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I saw something recently about the Greek version of SS paying benefits roughly twice what we get from SS here. Not sure on the specifics or accuracy. Anyone know the facts?
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Old 04-05-2012, 11:53 AM   #116
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China has many solutions to choose from: repeal the policy for urban dweller--then the problem will solve itself in less than 25 years...
Agreed, but 25 years is a very long time to work through, a whole generation if not more.
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Old 04-05-2012, 12:16 PM   #117
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Yes, you're right, but it could do a combination of these things to mitigate the hardship.

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Agreed, but 25 years is a very long time to work through, a whole generation if not more.
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Old 04-05-2012, 02:20 PM   #118
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The pre-requisite to avoiding poverty for seniors is the collective will and commitment to do so.
Some seniors have even avoided poverty through individual "will and commitment to do so."
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Old 04-05-2012, 02:24 PM   #119
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i am late to this thread and i haven't read all the posts yet (i am at the post below) so i apologize if this comment is redundant but i wanted to comment while i was still thinking about this point.

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A truly individualized system would miss the main benefit that both SS and insurance company's annuities have: the mortality credit. Individually, each of us would have to save for the worst (longest) case of survival, say, 95 or 100 years. Very expensive and most people will save too much because they will die well before that. Not an efficient system. Instead save through SS or an annuity. Because only survivors collect, the whole cohort does not need to save as much and can fund a consumer economy instead. This is why the Chinese savings rate is anywhere from 30% to 48%. Because every individual has to save for the worst case even though it is not very likely.

Really, this should be taught in high school so that all Americans understand what an extraordinarily stupid step it would be to revert to individual precautionary savings.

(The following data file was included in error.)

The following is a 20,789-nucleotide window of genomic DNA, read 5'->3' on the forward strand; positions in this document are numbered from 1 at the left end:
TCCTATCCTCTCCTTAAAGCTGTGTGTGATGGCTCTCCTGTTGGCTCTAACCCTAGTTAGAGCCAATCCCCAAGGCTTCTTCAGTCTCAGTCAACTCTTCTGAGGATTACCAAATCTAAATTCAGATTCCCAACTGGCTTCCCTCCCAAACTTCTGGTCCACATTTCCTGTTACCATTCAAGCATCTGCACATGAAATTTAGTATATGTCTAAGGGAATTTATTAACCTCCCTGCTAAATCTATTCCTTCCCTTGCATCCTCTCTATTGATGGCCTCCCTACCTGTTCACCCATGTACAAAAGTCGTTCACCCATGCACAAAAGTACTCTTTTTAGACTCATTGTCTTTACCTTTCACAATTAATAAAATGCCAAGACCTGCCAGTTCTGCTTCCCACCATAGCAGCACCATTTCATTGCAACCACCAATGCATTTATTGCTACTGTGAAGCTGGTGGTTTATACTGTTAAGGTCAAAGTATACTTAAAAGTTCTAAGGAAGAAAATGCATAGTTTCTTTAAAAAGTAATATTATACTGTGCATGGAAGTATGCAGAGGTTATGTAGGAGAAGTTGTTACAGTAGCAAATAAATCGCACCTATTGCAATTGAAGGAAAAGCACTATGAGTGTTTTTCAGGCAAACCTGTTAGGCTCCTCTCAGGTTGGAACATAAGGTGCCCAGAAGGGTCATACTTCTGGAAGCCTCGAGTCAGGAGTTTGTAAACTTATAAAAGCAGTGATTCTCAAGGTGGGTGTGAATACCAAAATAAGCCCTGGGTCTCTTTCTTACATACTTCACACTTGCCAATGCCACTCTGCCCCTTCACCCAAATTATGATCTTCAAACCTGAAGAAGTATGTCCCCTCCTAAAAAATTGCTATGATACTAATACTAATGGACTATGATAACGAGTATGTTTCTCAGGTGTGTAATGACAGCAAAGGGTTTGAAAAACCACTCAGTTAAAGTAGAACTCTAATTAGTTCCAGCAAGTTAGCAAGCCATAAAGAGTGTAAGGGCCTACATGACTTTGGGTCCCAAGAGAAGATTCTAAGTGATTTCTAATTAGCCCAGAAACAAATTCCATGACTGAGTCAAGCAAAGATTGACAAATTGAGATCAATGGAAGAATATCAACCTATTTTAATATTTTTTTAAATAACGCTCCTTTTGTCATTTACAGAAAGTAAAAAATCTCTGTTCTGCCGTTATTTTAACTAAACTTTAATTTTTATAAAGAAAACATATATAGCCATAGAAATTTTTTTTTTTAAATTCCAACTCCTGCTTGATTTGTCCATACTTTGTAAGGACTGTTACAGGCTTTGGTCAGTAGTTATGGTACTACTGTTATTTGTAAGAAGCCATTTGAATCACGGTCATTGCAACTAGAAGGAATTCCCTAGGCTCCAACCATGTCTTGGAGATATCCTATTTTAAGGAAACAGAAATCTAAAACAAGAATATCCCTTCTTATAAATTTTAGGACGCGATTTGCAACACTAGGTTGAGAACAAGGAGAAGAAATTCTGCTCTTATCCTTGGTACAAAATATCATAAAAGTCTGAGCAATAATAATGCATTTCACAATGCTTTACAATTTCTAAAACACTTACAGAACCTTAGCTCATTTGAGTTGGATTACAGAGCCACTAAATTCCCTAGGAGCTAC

+1

SS is actually, IMO, the most unobtrusive, cost effective and dignity preserving (for the individual) way for the fed government to ensure the subsistence (can you say bare bones retirement) support for all the elderly in this country. however, i do think that SS needs to be kept up to date as life expectancies change and that the SS system's finances should be kept separate from the rest of the federal budget. in the past, while SS was in surplus, the unified federal budget made it too easy for the politicians and the public to ignore the true deficit spending the rest of the federal government was doing, a big mistake IMO. now if we can just find a way to get the US health care cost (per procedure and per capita) more in line with the rest of the developed world's, retirement planning wouldn't be as difficult.
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Old 04-05-2012, 03:03 PM   #120
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I think that this is a terrible idea.

I prefer to maintain as much control over my money as possible.

I accept the need for some sort of safety net, as a large number of people will fail to provide adequately for their retirement.

However, I don't think it is good to make absolutely everyone massively dependent on government programs that can change with the political winds.

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I personally think that all 401K program is big mistake, to say at least. Instead of putting 12-15% of my salary in 401K and worry about right choices, market conditions, etc, I'd be happy to have my SS\Medicare taxes increased on the same amount and have guarantee SS and free (or all almost free) health insurance after retirement. This is basically European model ( and as far as I know Canada is close to it)

i agree which is why i think that SS should only be big enough for the subsistence/bare bones retirement. if someone wants anything more than that they should do the saving on their own. (this doesn't mean i think the government should do away with tax deferred savings.) however for a low income person/family that bare bones retirement may be close to what they were making when they were working, hence i think that the SS benefit computation formula is appropriate (except maybe raising the income limit and putting another knee in the formula, but that is another topic).